Towards the end of the week the rain arrived and pushed the flow back up a little in the Fork. The Pan remains unchanged at 231cfs. The cloudy wet weather has brought off some excellent BWO hatches. In addition there were some strong report of Drakes up high on the Pan from Barry and Harry during the week.
The traffic has definitely quietened down now. The Labor Day weekend marked the end of the holiday traffic and we are now moving at a more leisurely pace.
It is one of the locals favorite fishing times of the year. With the coming seasonal changes the colors are starting to change up higher. There are more ducks and geese moving through. There is a subtle change in the urgency to fish. One senses the passage of time. There is a quickening in the desire to get onto the river. The hottest days of summer are but a memory. The grass has stopped growing where it is colder. There are about 2 months of great fishing ahead of us. However if one says "8 weeks" it sounds less. It has been a great summer. Will we have an Indian summer? Will we be able to stretch out our time on the river? Or will the cold of winter arrive early and cut short our last few anticipated trips? At least there is no official season imposed here. Conseqeuntly those most hardened fishing souls who are undaunted by the depths of winter actually look forward to the days when they can be on the river with no-one else in sight. But for most fishermen, the season is winding down and hunters are beginning to scout out their possibilities for the fall.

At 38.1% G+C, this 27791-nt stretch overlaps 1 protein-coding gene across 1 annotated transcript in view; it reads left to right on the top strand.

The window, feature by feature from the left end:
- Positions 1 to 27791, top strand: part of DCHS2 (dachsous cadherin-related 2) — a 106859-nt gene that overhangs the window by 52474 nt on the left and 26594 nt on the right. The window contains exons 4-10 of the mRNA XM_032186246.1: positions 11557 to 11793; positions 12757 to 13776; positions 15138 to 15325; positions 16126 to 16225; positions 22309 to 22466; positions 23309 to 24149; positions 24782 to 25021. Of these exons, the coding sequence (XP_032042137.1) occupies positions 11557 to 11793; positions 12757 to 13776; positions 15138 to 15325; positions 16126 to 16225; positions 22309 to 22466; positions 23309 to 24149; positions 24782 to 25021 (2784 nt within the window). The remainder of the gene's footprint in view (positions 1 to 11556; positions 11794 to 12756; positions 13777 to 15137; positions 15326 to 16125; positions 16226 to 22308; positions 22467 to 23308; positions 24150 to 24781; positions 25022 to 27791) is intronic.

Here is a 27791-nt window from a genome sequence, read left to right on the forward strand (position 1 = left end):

So if you are in our vicinity or just can't resist the urge to wet a line, now is the perfect time to make the journey. But then again, without putting to fine a point on it, its always a perfect time to make a journey into our little corner of the world.
Current Flow: below the Dam - 231cfs. (if you want more uptodate figures check out current readings on our "Links" page)
With the cloudy wet weather the BWO's came off well with a few interspersed PMD's. Harry and Barry both saw a lot of drakes up high on the Pan and reported good fishing. The flow in the Pan has been unchanged now for a while and the fish have settled into a lovely rhythm. The dry fly fishing is excellent as well as the nymphing either side of the hatches. A variety of BWO patterns are working well from the parachute Adams to the Iron Blue Dun as well as various emerger patterns. While the fish are surfacing, drifting nymphs through the shallow rougher water with little weight also works well. Try pheasant tails and sparkle baetis patterns. Gray loopwing emergers fished under the surface in the faster water are also working.
The key to good fishing now is to be prepared to spend time on the river. There will be dull periods during the day but the fish have to feed and eventually provided your presentation is good and the fly selection correct, there will be success. The pressure on the Pan is dropping off nicely giving ample opportunity now to get on the river without having to elbow one's way through the crowd. However the fishing remains testing unless you are prepared to spend the time to choose the correct patterns and concentrate on excellent presentation. The colder and changeable weather is making it essential to take care in dressing for your day out. Don't take any chances so don't make any assumptions with a bright clear blue sky in the morning.